Author: A. Rajaminackam, M.D., Department of Hospital Medicine at Cleveland Clinic
Reviewer: V. Dimov, M.D.
Click here for the case description and questions.
Hemoglobin (Hgb) was 4.2 mg/dL, MCV 144 fl, reticulocyte count 41%. The patient most likely has hemolytic anemia.
What other tests would you order?
Direct and indirect Coombs' test
CT c/a/p (chest, abdomen and pelvis)
CBC and CMP
What happened next?
The patient was admitted to a regular medical floor and a hematology consult was called. The direct Coombs' test was reported as positive.
CXR and CT scans were negative for neoplastic disease.
The patients has autoimmune hemolytic anemia (AIHA) mediated by warm antibodies because the hemolysis is observed at normal body temperature. By contrast, in the cold antibody AIHA, the autoantibodies attack the red blood cells only at temperatures significantly below normal body temperature, e.g. when working outside in the winter.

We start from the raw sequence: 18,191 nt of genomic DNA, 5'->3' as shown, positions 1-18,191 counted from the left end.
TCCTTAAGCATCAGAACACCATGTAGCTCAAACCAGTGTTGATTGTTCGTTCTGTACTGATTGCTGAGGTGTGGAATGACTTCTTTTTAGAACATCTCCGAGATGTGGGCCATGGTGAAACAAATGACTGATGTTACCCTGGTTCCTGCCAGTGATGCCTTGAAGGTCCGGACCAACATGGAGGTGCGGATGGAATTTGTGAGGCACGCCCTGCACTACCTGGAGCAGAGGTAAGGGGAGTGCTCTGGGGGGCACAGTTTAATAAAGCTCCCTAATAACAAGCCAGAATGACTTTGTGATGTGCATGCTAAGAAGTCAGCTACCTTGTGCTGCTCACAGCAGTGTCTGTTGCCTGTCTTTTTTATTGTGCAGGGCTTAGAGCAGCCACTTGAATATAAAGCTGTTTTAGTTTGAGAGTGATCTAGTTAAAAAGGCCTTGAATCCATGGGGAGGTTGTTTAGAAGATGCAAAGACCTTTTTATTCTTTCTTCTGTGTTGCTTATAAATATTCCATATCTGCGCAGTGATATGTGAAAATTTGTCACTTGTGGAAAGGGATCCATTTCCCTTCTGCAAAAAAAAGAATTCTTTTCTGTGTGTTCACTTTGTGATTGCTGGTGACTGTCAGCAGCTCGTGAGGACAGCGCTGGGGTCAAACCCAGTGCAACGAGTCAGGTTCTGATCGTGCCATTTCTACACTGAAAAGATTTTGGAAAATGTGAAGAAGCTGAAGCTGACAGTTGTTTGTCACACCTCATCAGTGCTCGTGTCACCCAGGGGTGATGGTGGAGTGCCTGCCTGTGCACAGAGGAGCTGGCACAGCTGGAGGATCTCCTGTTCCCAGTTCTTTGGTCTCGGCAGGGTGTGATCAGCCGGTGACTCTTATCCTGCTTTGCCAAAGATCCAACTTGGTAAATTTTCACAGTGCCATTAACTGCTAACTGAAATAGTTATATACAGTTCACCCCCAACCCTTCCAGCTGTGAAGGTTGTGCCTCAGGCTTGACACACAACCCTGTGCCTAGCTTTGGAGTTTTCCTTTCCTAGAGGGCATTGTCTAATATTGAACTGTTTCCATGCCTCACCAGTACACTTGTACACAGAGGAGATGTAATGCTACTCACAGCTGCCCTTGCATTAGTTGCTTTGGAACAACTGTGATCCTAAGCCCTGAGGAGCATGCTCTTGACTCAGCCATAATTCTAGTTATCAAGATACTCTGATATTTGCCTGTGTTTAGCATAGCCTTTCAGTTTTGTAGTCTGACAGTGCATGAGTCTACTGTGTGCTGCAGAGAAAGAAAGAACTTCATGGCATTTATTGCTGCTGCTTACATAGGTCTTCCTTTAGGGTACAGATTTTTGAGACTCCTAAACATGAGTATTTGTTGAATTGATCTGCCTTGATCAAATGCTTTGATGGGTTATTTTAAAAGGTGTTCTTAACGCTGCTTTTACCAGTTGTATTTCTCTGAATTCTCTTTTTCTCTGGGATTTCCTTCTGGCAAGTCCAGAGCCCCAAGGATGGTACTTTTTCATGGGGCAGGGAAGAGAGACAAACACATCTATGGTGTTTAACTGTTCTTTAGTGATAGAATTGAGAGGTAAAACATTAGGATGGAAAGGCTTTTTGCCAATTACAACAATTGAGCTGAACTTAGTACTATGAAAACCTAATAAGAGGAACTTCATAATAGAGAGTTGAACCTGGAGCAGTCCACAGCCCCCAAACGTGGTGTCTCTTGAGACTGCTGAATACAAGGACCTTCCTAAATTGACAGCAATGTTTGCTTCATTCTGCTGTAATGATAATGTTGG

Would you transfuse this patient?
The hemoglobin was 4.2 mg/dL and if the patient was symptomatic. A blood transfusion was indicated.
In general, it may be difficult to find compatible blood in AIHA because of the presence of autoantibodies. RBC transfusions are generally avoided unless absolutely necessary.
How would you treat this patient?
Solu-Medrol (methylprednisolone) 100 mg IV q 6 hr.
Consider immune globulin infusion.
Follow-up on the Hem/Onc recommendations.
Hemoglobin response to steroid treatment in AIHA. Taper glucocorticoids very gradually to avoid a relapse of hemolysis.
Warm Antibody Autoimmune Hemolytic Anemia (AIHA)
Coombs' test (click to enlarge the diagram). Source: A. Rad. GNU Free Documentation License. Wikipedia.
Hemolytic Anemia. eMedicine.
Autoimmune Hemolytic Anemia. Merck Manual.
Seasonal Hemolysis Due to Cold-Agglutinin Syndrome. Lyckholm L. J., Edmond M. B.
N Engl J Med 1996; 334:437, Feb 15, 1996. Images in Clinical Medicine.
Robin Coombs, 85, Inventor of a Diagnostic Blood Test, Dies. The New York Times, March 27, 2006